I’m a sweet brunch girl – pancakes, fruit salad and Bircher muesli being on my list of hit picks. My Beau, like so many others out there, prefers a Brunch with The Works: Eggs, bacon, sausages, hash browns, roasted tomatoes, mushrooms, baked beans and toast (with marmite and cheese). That just ain’t how I roll. This recipe for brunch is perfect as it’s not too sweet and includes a hearty dose of super foods, which makes for two very happy campers.

The pancakes include Quark (or Kwark), which is possibly an ingredient that if you haven’t lived in Europe, you’ll probably be thinking “what on earth?” right about now. Quark is a soft cheese, similar to cottage cheese, although it’s not made with rennet like cottage cheese and has a smoother consistency. There are different grades of quark – minimal fat, regular (20% fat) and creamy (40% fat). In this recipe, the Super Foodie panel of experts advises that the minimal fat option is the winner. Quark is high in both protein and calcium, ensuring a satisfyingly healthy brunch that’s good for your bones, whilst pleasing many a palate.

Recently I’ve come across some exceptional Healtheries (brand) products, which are a welcome change from the traditional LSA (linseed, sunflower, almond) mixtures. The LSA used in this recipe has the added benefits of black chia, buckwheat and quinoa flakes, which provide extra fibre, antioxidants and essential omega-3 fatty acids. It also works super well sprinkled on yoghurt for an afternoon snack and appears to make everything just taste better. I should know – I’ve almost gone through a whole pack in 10 days.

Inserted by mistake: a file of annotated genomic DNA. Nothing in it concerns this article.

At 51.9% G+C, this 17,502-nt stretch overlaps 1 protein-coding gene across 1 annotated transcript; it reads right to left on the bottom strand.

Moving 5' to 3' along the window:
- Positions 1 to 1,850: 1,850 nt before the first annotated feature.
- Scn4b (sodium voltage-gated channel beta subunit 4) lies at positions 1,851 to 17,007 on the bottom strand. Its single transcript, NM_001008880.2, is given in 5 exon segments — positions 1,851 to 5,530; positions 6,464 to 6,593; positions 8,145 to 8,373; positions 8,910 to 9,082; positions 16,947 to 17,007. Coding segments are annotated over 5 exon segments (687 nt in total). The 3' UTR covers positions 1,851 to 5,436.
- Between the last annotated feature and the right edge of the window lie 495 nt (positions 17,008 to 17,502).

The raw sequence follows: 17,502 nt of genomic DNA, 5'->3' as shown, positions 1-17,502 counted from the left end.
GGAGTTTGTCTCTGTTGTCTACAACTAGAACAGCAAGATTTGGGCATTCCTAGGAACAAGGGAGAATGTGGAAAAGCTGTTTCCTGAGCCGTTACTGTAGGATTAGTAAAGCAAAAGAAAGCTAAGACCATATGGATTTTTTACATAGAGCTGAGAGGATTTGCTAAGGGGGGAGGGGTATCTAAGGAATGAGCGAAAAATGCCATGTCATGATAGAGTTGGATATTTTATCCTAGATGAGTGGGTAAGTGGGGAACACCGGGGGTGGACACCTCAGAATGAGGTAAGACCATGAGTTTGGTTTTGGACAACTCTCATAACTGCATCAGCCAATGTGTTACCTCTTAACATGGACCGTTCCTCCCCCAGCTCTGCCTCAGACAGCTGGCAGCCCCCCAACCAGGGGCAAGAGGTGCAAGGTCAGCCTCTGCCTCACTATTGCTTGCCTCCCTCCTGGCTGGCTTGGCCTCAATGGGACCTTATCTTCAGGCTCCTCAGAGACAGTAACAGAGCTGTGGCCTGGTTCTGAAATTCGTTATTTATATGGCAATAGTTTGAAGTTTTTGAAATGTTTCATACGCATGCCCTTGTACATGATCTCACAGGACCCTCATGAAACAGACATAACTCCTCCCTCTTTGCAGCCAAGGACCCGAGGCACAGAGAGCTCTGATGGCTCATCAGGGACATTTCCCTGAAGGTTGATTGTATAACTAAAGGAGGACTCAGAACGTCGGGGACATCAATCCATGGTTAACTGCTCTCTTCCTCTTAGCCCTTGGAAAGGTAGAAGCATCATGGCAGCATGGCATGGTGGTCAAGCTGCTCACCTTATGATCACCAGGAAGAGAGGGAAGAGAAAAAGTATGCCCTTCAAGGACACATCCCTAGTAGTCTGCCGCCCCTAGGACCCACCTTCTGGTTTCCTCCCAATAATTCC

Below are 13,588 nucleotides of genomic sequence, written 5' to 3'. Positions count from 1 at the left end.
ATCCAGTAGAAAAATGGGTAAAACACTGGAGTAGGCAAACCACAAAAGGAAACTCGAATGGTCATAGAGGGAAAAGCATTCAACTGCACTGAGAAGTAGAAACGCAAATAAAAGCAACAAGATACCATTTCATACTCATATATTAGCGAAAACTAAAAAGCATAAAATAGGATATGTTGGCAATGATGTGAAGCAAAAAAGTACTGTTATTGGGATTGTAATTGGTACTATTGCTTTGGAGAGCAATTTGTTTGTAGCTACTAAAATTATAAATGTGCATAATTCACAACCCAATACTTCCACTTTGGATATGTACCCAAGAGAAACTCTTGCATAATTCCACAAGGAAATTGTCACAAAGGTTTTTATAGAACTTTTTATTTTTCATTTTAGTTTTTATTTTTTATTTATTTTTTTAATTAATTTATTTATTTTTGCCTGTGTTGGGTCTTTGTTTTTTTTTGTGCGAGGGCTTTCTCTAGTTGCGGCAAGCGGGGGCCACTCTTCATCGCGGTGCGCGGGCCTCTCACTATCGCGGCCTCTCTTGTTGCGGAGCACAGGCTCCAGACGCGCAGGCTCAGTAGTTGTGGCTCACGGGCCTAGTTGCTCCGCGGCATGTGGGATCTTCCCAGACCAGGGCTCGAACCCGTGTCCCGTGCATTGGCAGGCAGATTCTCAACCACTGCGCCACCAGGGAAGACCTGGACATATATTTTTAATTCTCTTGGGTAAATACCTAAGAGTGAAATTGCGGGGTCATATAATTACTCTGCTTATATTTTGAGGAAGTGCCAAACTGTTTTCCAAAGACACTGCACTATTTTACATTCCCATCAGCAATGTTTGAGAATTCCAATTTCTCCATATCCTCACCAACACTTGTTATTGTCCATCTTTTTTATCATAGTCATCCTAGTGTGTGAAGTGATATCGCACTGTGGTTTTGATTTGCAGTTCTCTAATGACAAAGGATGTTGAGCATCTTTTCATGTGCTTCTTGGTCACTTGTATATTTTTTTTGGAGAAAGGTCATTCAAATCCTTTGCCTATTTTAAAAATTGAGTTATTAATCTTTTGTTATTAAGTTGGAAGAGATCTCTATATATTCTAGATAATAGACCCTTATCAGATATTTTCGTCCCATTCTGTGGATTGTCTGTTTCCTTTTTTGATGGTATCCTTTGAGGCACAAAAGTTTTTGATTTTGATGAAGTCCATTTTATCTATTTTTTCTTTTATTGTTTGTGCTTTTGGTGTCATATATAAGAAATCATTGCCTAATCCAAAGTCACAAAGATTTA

The coconut whipped cream is a take on the delectable version that I’ve seen on Brandi’s blog The Healthy Flavor. I get very inspired by the dedicated food bloggers that are beavering away in various parts of the world, creating interesting and innovative dishes. Unfortunately, many of you won’t be able to enjoy the summer strawberry season here in New Zealand, however, a berry coulis (made from frozen berries) would also make a yummo substitute. Roll on the weekend!

Super Grain Pancakes with Strawberries and Whipped Coconut Cream

1/2 a cup of LSA with Super Grains

1/2 a cup of oat bran

A teaspoon of baking powder

1/2 a cup of quark

3 free-range eggs

3/4 – 1 cup of milk (depending on whether you’d prefer them large and flat, or small and fat)

Coconut oil for frying

A can of refrigerated coconut cream

A teaspoon of vanilla extract/paste or a vanilla pod, de-seeded

A punnet of the freshest, juiciest strawberries you can find

Agave or high-quality maple syrup

In a bowl, mix the LSA, oat bran and baking powder together. Beat the eggs together with the quark and milk and combine with the dry ingredients. Allow to rest for a few minutes. Heat the coconut oil in a frying pan and spoon the mixture into the frying pan to create pancakes of the desired size.

Whip the refrigerated coconut cream and vanilla in a beater or food processor until it forms peaks. Slice the strawberries. Layer or roll the pancakes with the strawberries and top with the coconut whipped cream. Douse in agave or maple syrup and devour.

Serves 3 really hungry people or 4 relatively hungry people.  

* Dreamy Lemon and Blueberry “Cheesecake” (Raw + Vegan) *

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Happy World Vegan Day!